Browsing named entities in Rebellion Record: a Diary of American Events: Documents and Narratives, Volume 7. (ed. Frank Moore). You can also browse the collection for Doc or search for Doc in all documents.

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Doc. 1.-expedition up the Combahee. Colonel Montgomery's official report. by telegraph from Beaufort, S. C., Dated June 3, 1863. To Major-General D. Hunter, Commanding Tenth Army Corps., Department of the South: General: I have the honor to report that, in obedience to your orders, I proceeded up the Combahee River, on the steamers John Adams and Harriet A. Weed, with a detachment of three hundred (300) men of the Second South-Carolina volunteer regiment, and a section of the Third Rhode Island battery, commanded by Captain Brayton. We ascended the river some twenty-five (25) miles, destroyed a ponton bridge, together with a vast amount of cotton, rice, and other property, and brought away seven hundred and twenty-seven slaves, and some fine horses. We had some sharp skirmishes, in all of which, the men behaved splendidly. I hope to report more fully in a day or two. I have the honor to be, General, Your most obedient servant, James Montgomery, Colonel Commandi
Doc. 2.-General Burnside's order. headquarters Department of Ohio, Cincinnati, Ohio, June 3, 1863. General order no. 90. the General Commanding directs that General N. C. McLean, Provost-Marshal General, at once institute an investigation into the cases of all citizen prisoners now confined in this department, and in all such cases as do not clearly show premeditated disloyalty on the part of the accused, or when a desire is manifested to atone for past faults by future good conduct, the prisoners will be released on taking the oath of allegiance and giving bonds for a strict observance thereof. The General Commanding is convinced that a large majority of the men arrested have been misled by dishonest and designing politicians, and he prefers to strike at the sources of the evil, and allow those who have been led astray to return to their loyalty and allegiance, if they have seen the folly and sin of opposing the Government. The United States, in striving to put down a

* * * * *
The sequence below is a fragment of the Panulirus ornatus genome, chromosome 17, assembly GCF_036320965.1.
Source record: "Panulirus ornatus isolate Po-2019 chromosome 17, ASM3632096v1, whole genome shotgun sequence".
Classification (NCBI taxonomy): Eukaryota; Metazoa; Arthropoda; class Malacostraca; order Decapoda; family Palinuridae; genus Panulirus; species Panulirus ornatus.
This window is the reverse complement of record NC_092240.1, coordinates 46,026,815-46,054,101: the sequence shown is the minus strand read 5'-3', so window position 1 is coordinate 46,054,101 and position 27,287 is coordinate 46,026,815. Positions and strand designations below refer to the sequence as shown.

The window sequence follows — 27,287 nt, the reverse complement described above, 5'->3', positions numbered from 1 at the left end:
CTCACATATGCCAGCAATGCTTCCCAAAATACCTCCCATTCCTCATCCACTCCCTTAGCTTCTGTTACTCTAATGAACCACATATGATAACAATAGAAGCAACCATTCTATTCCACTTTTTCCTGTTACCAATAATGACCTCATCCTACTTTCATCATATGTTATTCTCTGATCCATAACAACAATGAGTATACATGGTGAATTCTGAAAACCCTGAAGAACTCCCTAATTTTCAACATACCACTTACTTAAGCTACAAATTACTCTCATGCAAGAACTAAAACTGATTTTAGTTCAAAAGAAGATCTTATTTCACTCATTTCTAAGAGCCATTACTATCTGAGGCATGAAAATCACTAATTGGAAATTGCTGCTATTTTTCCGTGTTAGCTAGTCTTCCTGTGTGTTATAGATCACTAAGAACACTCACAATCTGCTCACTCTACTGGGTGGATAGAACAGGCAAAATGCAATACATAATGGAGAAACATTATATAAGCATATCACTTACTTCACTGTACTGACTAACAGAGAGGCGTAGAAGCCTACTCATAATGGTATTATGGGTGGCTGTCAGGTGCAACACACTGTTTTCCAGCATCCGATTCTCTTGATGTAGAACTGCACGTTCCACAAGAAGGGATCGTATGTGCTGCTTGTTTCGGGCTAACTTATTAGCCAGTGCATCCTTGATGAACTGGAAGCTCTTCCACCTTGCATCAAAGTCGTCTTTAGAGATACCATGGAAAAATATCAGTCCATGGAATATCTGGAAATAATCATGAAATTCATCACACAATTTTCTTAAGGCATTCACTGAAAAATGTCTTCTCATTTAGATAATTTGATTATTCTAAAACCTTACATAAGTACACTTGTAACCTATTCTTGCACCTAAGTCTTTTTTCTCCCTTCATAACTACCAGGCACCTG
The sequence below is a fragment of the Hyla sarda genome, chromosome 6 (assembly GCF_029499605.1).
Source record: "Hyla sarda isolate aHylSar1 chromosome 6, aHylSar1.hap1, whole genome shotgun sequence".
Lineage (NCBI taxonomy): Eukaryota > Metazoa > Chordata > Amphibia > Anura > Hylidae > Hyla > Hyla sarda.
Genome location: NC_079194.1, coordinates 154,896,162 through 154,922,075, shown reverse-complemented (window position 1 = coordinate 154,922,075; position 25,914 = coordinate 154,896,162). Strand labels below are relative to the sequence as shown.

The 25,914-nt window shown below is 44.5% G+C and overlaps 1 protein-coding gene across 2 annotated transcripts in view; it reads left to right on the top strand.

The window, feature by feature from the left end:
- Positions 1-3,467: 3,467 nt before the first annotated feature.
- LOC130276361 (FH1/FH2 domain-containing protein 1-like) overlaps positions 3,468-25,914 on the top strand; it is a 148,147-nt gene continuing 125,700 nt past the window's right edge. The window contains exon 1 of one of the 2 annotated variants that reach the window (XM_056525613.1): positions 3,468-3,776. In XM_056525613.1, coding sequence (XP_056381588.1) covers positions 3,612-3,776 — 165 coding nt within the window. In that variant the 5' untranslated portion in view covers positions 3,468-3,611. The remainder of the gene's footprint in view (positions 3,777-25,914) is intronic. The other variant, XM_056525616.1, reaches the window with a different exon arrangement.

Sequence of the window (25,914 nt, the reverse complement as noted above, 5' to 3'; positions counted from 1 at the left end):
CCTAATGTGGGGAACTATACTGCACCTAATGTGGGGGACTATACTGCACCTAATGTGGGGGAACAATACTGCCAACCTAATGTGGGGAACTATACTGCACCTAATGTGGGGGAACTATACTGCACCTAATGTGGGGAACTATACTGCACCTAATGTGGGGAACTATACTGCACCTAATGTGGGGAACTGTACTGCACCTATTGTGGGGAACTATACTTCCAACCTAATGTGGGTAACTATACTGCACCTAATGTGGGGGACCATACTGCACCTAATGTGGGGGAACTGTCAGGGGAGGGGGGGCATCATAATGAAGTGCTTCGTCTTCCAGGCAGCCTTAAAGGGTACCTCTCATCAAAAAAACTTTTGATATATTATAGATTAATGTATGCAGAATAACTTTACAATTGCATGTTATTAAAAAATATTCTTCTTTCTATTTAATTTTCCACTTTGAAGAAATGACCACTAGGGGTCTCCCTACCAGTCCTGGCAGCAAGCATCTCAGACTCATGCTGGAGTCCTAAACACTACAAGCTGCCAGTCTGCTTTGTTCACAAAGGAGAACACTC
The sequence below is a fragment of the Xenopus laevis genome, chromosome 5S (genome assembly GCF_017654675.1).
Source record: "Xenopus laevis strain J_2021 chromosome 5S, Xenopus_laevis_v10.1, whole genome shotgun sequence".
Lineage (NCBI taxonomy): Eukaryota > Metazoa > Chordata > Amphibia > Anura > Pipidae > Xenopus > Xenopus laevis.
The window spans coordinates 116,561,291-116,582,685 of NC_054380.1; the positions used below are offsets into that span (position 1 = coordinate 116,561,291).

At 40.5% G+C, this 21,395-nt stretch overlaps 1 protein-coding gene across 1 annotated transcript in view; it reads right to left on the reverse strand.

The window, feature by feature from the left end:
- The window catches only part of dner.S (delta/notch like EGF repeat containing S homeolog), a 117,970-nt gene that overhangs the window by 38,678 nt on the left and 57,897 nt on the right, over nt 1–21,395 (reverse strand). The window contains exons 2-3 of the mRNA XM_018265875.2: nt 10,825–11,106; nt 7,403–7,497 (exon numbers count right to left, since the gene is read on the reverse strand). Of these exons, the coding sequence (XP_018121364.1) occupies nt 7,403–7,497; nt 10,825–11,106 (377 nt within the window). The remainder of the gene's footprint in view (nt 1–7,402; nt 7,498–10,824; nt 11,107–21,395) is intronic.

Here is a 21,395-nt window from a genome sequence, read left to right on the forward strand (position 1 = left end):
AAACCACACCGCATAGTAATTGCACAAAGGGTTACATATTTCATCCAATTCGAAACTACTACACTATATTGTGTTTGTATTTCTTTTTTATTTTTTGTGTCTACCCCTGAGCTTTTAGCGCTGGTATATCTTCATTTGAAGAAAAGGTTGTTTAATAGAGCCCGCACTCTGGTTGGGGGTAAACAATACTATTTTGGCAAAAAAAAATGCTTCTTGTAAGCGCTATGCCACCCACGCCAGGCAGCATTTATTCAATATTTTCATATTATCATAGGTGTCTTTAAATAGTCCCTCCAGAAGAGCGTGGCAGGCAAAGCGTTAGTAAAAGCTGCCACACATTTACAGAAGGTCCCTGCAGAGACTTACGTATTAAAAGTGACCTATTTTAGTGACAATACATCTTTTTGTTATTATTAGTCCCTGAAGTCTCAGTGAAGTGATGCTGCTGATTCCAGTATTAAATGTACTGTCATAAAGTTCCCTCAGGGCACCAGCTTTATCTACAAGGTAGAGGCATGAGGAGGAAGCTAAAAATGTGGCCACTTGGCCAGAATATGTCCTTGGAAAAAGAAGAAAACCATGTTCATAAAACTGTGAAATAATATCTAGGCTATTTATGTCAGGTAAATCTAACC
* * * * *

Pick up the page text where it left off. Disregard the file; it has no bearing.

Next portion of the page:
Doc. 3.-Colonel Kilpatrick's expedition. Washington, Thursday, June 4, 1863. The cavalry raid of General Stoneman's command was concluded yesterday by Colonel Kilpatrick's brigade in one of the most brilliant acts of the war. He left Gloucester Point on Saturday last, and passing in a north-easterly direction through Gloucester County, crossed the Dragon River at Saluta, and thence through Middlesex County to Urbanna, on the Rappahannock; crossing that river to Union Point, Colonel Kilpatrick proceeded through Westmoreland and King George counties to near the headquarters of General Hooker without losing a single man of his command. The rebels had divined that this force was to attempt to rejoin the command of General Stoneman, and therefore took special pains to capture it. The command was composed of about nine hundred men in all, the Second New-York (Harris Light cavalry) and the Twelfth Indiana cavalry. No difficulty whatever was encountered in Gloucester County, but
Doc. 4.-fight at Franklin, Tenn. Franklin, Tenn., June 7, 1863. Early on Thursday morning, June fourth, the enemy left his cantonments at Spring Hill, and advanced upon this post, anticipating an easy victory. Our force consisted of one regiment of cavalry (Seventh Kentucky) and about a regiment of infantry, under the command of Colonel Baird, of the Eighty-first Illinois, who was commandant of the post. The force of the enemy consisted of the brigades of Armstrong and Jackson, and the cavalry division of the late Van Dorn, now commanded by Starnes, the whole under the control of Forrest. About two o'clock P. M. his advance-guards commenced skirmishing with our cavalry pickets, and immediately afterwards heavy columns made their appearance upon the Lewisburgh, Columbia, and Carter's Creek roads. Such being the superiority of the enemy in point of numbers, our cavalry videttes retired slowly, hotly contesting every inch of ground, and expecting to be supported by the infa
Doc. 5.-crossing the Rappahannock. June 5, 1863. headquarters army of the Potomac, Saturday, June 6, 1863. for the third time in six months, the Rappahannock has been successfully crossed by our brave men, with slight loss. Yesterday morning the Engineer brigade was ordered to proceed to the river, with a pontoon train sufficient for two bridges. Howe's splendid fighting division of the Sixth corps was selected for the work of crossing, and the point for laying the bridges was just below the mouth of Deep Run, at the identical spot where we have crossed twice before. Our infantry and artillery, as well as the engineers, began to debouch on the open plain opposite the crossing soon after noon, but, for some reason, active operations were not commenced until about five o'clock. During the afternoon the pickets of the enemy lounged on the opposite bank, apparently filled with astonishment at the preparations of this demoralized and weakened army, which were going on